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Labour in two minds on inclusion

If the Government's education policy were a person there would be serious concerns about his or her mental health. With 10 Downing Street and various ministers pursuing contradictory measures, there is certainly evidence of a multiple personality disorder if not full-blown schizophrenia.

Labour promised to limit selection. Well, actually it promised to end selection but "no selection under Labour" morphed into "no more selection".

In fact it has overseen most of the 35 per cent increase in grammar school places over the past decade. In contrast, the previous 10 years under the Conservatives saw grammar school numbers fall.

Yet curiously, when The TES revealed these surprising figures last week, education ministers seemed reluctant to welcome this triumph of official Labour "choice and diversity" policy. You don't need to be Sigmund Freud to detect clinical symptoms of denial in this.

Now the Government that pledged to raise standards for all by reducing the gap between the best and worst achieving schools is to expand its new academies. It appears to be on the verge of recreating the same sort of directly-funded schools independent of local influence and able to pursue their own advantage that it abolished when it ended grant-maintained status in 1998.

Like grammar schools, academies are unlikely vehicles for equalising opportunity. All children are entitled to a good start in life. What a few academies promise is the privileged start some parents feel entitled to expect for their children. Downing Street's aim is to retain the votes of ambitious parents determined to laager up in order to avoid the worst results of a selfish and unequal society from which they, for the most part, have benefitted.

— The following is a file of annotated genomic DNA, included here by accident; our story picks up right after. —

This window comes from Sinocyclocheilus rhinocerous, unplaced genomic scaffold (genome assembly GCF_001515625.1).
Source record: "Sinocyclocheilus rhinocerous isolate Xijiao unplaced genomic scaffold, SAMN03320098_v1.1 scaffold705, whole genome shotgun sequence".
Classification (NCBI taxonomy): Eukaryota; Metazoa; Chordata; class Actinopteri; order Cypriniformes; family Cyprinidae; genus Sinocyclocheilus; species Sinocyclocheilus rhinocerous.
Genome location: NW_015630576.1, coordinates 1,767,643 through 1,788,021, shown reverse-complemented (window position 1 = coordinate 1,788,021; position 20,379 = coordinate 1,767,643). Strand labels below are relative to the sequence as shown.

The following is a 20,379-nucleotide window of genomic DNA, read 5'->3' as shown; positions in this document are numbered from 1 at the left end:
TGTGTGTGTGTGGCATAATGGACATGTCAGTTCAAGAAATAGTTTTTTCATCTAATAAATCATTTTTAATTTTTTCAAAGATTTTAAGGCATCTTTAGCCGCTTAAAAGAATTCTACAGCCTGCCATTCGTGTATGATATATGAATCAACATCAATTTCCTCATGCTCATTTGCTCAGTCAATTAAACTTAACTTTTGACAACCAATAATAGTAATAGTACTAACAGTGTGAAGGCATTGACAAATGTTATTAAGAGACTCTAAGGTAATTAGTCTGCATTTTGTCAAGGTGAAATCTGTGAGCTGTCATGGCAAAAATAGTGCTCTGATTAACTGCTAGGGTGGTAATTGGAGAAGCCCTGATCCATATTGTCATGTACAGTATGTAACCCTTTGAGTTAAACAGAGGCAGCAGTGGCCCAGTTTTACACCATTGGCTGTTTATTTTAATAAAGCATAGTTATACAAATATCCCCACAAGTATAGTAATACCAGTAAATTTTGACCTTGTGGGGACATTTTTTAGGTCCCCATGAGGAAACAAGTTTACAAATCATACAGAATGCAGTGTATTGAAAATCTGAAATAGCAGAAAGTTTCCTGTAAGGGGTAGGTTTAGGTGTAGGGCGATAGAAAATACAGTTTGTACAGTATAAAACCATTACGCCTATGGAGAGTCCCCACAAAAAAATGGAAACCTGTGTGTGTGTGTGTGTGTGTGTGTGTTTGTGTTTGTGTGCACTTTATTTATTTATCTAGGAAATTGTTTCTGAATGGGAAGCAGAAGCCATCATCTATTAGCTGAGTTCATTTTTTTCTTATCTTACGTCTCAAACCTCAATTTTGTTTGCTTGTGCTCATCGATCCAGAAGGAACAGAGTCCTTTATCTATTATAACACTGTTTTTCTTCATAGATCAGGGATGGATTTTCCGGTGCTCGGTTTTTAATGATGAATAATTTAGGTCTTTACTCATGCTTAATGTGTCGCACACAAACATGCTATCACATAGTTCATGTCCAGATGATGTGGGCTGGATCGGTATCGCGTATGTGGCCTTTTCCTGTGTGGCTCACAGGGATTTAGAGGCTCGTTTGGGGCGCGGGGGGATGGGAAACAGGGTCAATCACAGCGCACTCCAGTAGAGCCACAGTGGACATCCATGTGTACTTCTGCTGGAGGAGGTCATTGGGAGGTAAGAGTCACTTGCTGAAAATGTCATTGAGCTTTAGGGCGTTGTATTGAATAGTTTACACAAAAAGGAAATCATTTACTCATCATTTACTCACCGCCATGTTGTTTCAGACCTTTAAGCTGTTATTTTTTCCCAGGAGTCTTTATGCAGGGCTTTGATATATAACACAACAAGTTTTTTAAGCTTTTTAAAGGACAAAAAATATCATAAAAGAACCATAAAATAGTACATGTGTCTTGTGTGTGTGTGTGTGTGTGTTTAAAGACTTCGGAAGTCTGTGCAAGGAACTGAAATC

Their academies are the educational equivalent of the private housing estates gated and walled to keep out the riff-raff.

Ministers will say they are in favour of a decent education for all, and continue to call on schools to collaborate to raise the game of the weakest. But academies are likely to have precisely the opposite effect.

With better funding they are able to attract the best staff and more able or better-behaved and motivated pupils, leaving other schools less well-equipped for an even tougher job.

When the me-first classes are encouraged to circle their wagons, those left on the outside face an even more uphill task to educate those who know all about diversity, and its cousin adversity, but who have precious little choice. Every child matters, the Green Paper said. And the reward promised for heads and teachers who battle on to provide educational opportunities for all is a more understanding and intelligent accountability regime. Yet the experience in some schools now seems to be of an inspection regime returning to its vicious and destructive past.

With its push-me, pull-you policies, the Government that promised us greater social inclusion seems determined to pursue social exclusion through education.

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